Making games may be largely a team effort these days, but that doesn't mean we shouldn't acknowledge the individuals who make outstanding contributions to the industry as well.
Gamasutra and its sister site Game Developer magazine have put together a "Power 50" list of people in the game industry who have stood out for doing work in the last year that is new, different, or better.
Here, we've highlighted four talented developers who've created exemplary work with the audio for their games, championing the composers who inspire us to do better. We are also recognizing talented individuals in the fields of Art
, Business, Design, Evangelism, and Programming in separate posts.
The following names are not ranked -- they are listed alphabetically by last name.
Shaw-Han Liem and Jonathan Mak
(pictured above, courtesy of Jeriaska
PlayStation 3 indie hit Sound Shapes
marries music and platform-hopping together in a manner so elegant and intuitive you might not at first realize how many iterations it took to get right. Jonathan Mak and Shaw-Han Liem (the latter often credited as I Am Robot And Proud), from Toronto-based Queasy Games, are the two responsible for making Sound Shapes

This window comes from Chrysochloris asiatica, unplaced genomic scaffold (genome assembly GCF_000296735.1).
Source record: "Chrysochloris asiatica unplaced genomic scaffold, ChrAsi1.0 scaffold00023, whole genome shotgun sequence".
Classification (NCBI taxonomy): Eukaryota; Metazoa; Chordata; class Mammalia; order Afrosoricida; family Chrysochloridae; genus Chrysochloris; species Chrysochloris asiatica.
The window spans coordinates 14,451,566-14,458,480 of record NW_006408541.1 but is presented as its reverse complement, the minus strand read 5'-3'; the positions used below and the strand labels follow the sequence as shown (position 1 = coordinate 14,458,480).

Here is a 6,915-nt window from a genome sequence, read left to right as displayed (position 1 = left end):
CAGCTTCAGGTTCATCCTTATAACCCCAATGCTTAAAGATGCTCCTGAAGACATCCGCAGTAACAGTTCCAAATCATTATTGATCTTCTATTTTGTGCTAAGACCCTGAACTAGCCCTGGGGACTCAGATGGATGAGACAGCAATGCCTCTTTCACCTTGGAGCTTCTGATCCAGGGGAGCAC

Games built around music largely live or die by how well their designers can integrate music into the core design. In Sound Shapes,
the levels, and with the level editor, we too can make and play our music. With Sound Shapes,
Mak and Liem remind us that music games can be more than a series of notes that we plug into a bulky, plastic, guitar-shaped controller.
Rich VreelandDavid Kanaga
If Sound Shapes
gently massaged our brains into a state of musical play, composer David Kanaga's work on Dyad
simply melted said brains outright. Thanks to Dyad
, we can check "David Kanaga and (Dyad
creator) Shawn McGrath" off our list of fantasy indie game dream collaborations.
After years of anticipation, Fez
finally wowed indie game scenesters with its throwback look and feel. We would be remiss if we didn't include Rich "disasterpeace" Vreeland's Fez
soundtrack work in this year's Power 50 audio nominations. Thanks to Vreeland, Fez
feels atmospheric, pensive, maybe even a little bit melancholy.
[You can subscribe to Game Developer magazine in physical or physical/digital combo form now.]